Now, state s_{2} turns out to be exactly the same as state s_{1} in terms of advancing to other states (there is an important difference which we will get to later).If we are in state s_{3}, then there are two cases based on the character encountered:
That is it for our state transitions. Now, the distinction between states s_{1} and s_{2} is that the machine must be in state s_{1} after all of the characters have been read, or else an error message should be returned. The idea of a state machine is a very useful one, and it would behoove all coders to become familiar with it. Anyhow, here it is in code: int S0 = 0, S1 = 1, S2 = 2, S3 = 3; String ops = "+*/"; if (dotForm.length() < 1  dotForm.length() > 25) return "dotForm must contain between 1 and 25 characters, inclusive."; boolean good = true; int STATE = S0; for (int i = 0; i < dotForm.length(); i++) { char curr = dotForm.charAt(i); good = true; if (STATE == S0) { if (Character.isDigit(curr)) STATE = S1; else good = false; } else if (STATE == S1  STATE == S2){ if (curr=='.')STATE = S2; else if (ops.indexOf(curr)!=1) STATE = S3; else good = false; } else if (STATE == S3) { if (curr=='.') STATE = S3; else if (Character.isDigit(curr)) STATE = S1; else good = false; } if (!good) return "dotForm is not in dot notation, check character "+i+"."; } if (STATE!=S1) return "dotForm is not in dot notation, check character "+(dotForm.length())+"."; return "";QuiningTopCoder Used as: DivisionI  Level 2:
In this problem you had to perform a simulation of a machine executing a fairly simple programming language. There were a lot of different cases, and it looks overwhelming at first glance. However, if you are methodical, and follow the directions well, its not too hard. One way to make it a little more manageable is to write two functions, push(int n) and pop(), to handle all of your stack management. Doing all of the stack work for each case is a good way to make your code harder for everyone, including yourself, to read. Other than that, it was mostly just a matter of following directions carefully. The character printing could also be made a little more orderly by writing a method to handle that, but its not as important as the stack functions. As an interesting exercise, try to write a Quine in your language of choice. Some languages are can be done with many fewer characters than others. DotNotationUsed as: DivisionI  Level 3:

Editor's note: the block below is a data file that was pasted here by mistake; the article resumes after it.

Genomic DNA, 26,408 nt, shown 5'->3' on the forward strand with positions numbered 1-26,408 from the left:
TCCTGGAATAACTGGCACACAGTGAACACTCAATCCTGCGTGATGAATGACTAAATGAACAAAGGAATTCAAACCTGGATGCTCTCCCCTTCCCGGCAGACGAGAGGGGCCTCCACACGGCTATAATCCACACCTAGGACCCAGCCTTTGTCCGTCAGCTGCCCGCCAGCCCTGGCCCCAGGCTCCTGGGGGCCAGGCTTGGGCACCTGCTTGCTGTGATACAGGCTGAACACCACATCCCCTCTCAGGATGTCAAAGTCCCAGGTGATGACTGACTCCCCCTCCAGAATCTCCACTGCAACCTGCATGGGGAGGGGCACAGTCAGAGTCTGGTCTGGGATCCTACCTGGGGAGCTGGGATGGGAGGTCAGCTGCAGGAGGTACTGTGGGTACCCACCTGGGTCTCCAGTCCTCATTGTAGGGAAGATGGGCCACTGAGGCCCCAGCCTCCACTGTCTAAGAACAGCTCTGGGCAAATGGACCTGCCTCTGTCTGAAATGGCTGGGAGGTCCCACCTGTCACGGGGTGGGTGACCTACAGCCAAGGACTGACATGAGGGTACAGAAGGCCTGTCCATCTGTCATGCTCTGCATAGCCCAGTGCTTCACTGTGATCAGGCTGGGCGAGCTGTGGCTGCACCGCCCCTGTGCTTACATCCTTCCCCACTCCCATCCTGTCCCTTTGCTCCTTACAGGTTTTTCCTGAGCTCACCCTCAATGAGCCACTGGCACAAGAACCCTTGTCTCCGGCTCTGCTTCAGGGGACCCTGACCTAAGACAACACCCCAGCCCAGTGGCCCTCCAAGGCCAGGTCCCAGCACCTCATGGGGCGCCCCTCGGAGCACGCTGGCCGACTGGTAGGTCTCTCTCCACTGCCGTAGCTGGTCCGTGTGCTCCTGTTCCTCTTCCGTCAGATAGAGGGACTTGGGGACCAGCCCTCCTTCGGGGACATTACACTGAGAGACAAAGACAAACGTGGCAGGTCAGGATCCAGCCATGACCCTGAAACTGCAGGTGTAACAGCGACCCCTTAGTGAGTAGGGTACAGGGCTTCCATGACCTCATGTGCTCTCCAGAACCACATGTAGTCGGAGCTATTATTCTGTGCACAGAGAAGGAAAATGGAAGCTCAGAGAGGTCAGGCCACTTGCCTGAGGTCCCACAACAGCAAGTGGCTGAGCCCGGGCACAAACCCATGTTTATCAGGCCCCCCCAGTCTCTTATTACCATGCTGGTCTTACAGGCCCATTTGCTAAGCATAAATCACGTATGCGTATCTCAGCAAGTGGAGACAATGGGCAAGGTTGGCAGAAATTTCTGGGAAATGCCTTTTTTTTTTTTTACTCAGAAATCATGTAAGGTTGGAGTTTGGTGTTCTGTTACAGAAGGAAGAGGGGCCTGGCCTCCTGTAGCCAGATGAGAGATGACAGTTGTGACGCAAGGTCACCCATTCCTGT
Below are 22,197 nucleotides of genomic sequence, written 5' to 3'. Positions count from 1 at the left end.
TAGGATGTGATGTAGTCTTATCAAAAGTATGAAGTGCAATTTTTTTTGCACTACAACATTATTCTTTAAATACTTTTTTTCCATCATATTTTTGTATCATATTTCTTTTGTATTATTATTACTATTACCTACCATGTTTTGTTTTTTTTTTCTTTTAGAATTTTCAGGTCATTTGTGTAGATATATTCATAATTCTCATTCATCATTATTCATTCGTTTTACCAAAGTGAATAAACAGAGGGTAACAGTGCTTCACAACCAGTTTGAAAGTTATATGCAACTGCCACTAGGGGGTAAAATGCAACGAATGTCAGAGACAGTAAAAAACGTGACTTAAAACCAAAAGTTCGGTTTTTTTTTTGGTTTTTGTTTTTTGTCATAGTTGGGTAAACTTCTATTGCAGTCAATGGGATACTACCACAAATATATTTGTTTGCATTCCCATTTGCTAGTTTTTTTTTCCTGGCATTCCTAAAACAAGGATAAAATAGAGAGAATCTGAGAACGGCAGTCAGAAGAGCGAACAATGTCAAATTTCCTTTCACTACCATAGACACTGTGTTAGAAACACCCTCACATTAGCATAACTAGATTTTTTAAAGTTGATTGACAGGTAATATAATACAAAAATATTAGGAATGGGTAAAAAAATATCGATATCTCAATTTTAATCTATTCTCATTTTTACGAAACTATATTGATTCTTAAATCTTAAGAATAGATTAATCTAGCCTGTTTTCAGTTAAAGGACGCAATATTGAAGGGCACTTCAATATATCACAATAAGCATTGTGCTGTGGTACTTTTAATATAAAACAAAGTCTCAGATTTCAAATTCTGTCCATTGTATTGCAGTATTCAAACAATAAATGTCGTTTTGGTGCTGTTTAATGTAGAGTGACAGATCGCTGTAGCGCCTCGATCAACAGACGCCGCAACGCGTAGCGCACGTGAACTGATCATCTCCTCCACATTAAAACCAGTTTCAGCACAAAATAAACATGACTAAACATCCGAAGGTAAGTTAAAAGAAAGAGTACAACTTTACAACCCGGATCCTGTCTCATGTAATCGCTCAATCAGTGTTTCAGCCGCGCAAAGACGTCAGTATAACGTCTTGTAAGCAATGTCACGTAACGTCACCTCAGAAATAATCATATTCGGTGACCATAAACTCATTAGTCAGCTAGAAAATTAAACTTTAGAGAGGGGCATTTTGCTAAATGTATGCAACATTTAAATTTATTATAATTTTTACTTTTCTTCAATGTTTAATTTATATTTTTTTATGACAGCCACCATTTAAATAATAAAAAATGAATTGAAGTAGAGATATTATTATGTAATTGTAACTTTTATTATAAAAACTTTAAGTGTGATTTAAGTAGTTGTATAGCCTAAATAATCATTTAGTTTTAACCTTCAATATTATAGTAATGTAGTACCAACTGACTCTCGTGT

The best approach to take to this problem is recursion with memoization. Start with the entire expression, and determine which expressions within the expression could be the dominant ones. Then, for each potentially dominant operator, split the expression into two parts around that operator and its dots, a left and right operand, and recursively call your function. Your recursive method should return a list of all of the possible values that an expression could be evaluated to. So, when the lists for the left and right side of an operator have both been evaluated, you can take every possible pair of values from the left and right, and evaluate the operator. Then, you add all of these results into your return list. So, the pseudocode (with memoiziation) goes something like this: recurse(string expression){ if(recurse(expression) has already been calculated) return cached value of recurse(expression); list ret; foreach(possible dominant operator){ string left = left operand of operator; string right = right operand of operator; foreach(value l in left){ foreach(value r in right){ if(l op r is not in ret) add l op r to ret; } } } save ret to cache; return ret; } Now, the main part that is left out is how to determine which operators might be dominant. The simplest way to determine this is to just try them all. For each one, count how many dots there are before and after the operator, and then check all of the other operators before and after the operator in question to see if the operator in question can be dominant. You also have to be a little careful about your data structures. In particular, you don't want to be doing a linear search of ret every time you want to add a number to it. Once you have your recursive function written, you simply return the size of the list it returns when called on the whole expression.